6 Reasons Why Canadian Real Estate Won't Crash in 2016
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What with the spring and summer house buying season upon us, it might be useful to see why the real estate market will remain healthy this year despite many financial strategists claiming that the Canadian housing market is on too much of a tear and that a crash is imminent. Ever since a spokesperson from Capital Economics came out strong in 2011 crying wolf saying the Canadian housing market is about to crash, the media has been blowing hot and cold about it.
Even overseas experts claim that the Canadian housing market is too hot and will experience some kind of Ragnarok much like the Toronto housing market did from 1989 – 1996.
Well as the saying goes, if you cry wolf enough times, the wolf will finally appear, however it is my belief that it will not show up this year.
Following are 6 good reasons:
- Low Interest rates- Low interest rates will persist through this year because the Canadian economy is not solid enough with the unemployment rate having increased recently. Low interest rates and low bond yields in the economy overall, usually translate into low interest rates for mortgages as well. Even though certain areas, notably in the oil and resource patches of the Canadian landscape may experience a downturn in their economies with accompanying job losses due to the crash in oil prices that could lead to a fall in house prices, it does not mean it will be widespread. From 1989-1996 there was a drop of about 26-27% in overall home prices in Toronto but in other parts of the country, prices actually rose.
- Job creation-As mentioned, Canada is not on solid footing which will in all probability lead to further lowering of interest rates and as the Governor of the Bank of Canada, Stephen Poloz, noted in December of last year, they are not adverse to entering negative interest territory if need be, which will spur property purchases in strong areas of the economy notably in Vancouver, Toronto and other parts of the country where there is strong job creation according to a recent Globe and Mail article.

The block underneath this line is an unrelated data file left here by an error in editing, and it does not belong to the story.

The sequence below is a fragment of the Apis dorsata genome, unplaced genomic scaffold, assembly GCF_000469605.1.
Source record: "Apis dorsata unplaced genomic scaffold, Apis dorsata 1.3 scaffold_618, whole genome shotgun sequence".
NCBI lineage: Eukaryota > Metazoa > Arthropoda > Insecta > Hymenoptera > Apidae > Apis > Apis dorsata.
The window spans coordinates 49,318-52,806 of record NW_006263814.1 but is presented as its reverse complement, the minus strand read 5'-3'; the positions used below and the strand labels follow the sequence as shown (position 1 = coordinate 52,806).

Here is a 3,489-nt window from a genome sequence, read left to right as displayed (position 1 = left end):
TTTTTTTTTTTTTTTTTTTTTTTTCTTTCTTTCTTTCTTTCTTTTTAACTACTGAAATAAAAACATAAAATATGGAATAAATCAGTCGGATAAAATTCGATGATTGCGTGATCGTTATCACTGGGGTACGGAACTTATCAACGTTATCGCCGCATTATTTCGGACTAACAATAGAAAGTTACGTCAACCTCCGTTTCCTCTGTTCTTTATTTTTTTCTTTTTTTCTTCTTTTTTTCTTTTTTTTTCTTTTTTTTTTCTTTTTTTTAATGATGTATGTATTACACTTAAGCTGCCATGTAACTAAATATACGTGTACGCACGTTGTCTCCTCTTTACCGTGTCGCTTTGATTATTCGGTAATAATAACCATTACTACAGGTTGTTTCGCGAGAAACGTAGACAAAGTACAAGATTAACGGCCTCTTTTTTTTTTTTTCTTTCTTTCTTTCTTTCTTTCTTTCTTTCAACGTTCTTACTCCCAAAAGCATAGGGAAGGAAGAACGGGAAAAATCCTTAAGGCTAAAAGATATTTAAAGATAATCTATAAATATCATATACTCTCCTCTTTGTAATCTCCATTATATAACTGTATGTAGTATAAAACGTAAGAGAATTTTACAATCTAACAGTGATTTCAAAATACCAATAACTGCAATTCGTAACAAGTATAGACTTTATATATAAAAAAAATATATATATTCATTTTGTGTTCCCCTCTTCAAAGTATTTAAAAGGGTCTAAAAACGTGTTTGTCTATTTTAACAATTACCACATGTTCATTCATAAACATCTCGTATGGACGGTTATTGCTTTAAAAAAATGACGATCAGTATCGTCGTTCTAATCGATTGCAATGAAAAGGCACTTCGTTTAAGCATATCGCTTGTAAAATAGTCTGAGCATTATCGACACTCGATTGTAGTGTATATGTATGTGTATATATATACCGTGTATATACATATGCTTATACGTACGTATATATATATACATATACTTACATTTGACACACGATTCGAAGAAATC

- Foreign direct investment- The low Canadian dollar in relation to other major currencies of the world will keep on luring foreigners with excess money to park their money in Canadian real estate, because of the safety of democratic values and rule of law of this land, much like they have done till date.
- Refugee influx and increase of immigrant visas-Another important factor is the expansion of the visa program to accommodate the entry of refugees who are being approved as permanent residents upon arrival. Many of these refugees will find work and enter the market for real estate as many mortgage lenders are willing to lend to qualified newly landed immigrants. Canada is to welcome more than 300,000 immigrants this year- a record number in decades.
- Overbidding: Home buyers have actually likened going in to buy a home to going into an auction where there are several bids for the same property especially in the GTA area where there not enough listings to satisfy the growing number of people who actually wish to buy homes and are not speculators or investors. Thus many are paying higher prices than originally listed driving up the average price of homes.
- No exorbitant price rise-The last and important factor is the price factor. Despite the bidding wars mentioned before, in the last 10 years the average price in Toronto has risen about 6.5% annually according to TREB (Toronto Real Estate Board) statistics. Even if one goes back 15 years the prices have risen 6.5% annually. The last time there was a ‘crash’ was from 1989-1996 and that was after a 150% rise in prices in 4 years from 1985- 1989. Even if you go back as far as 1996 when things started turning around upwards from the downturn in 1989, we still have a rise of 6% per annum, which is not excessive. A very recent Globe and Mail article points out that in Canada overall prices have risen 60% from 2008 till date or an annual rise of 6.6%, which again is not unreasonable. An average 6.5 % annual rise in prices is definitely not a reason to forecast a Canadian real estate Armageddon.
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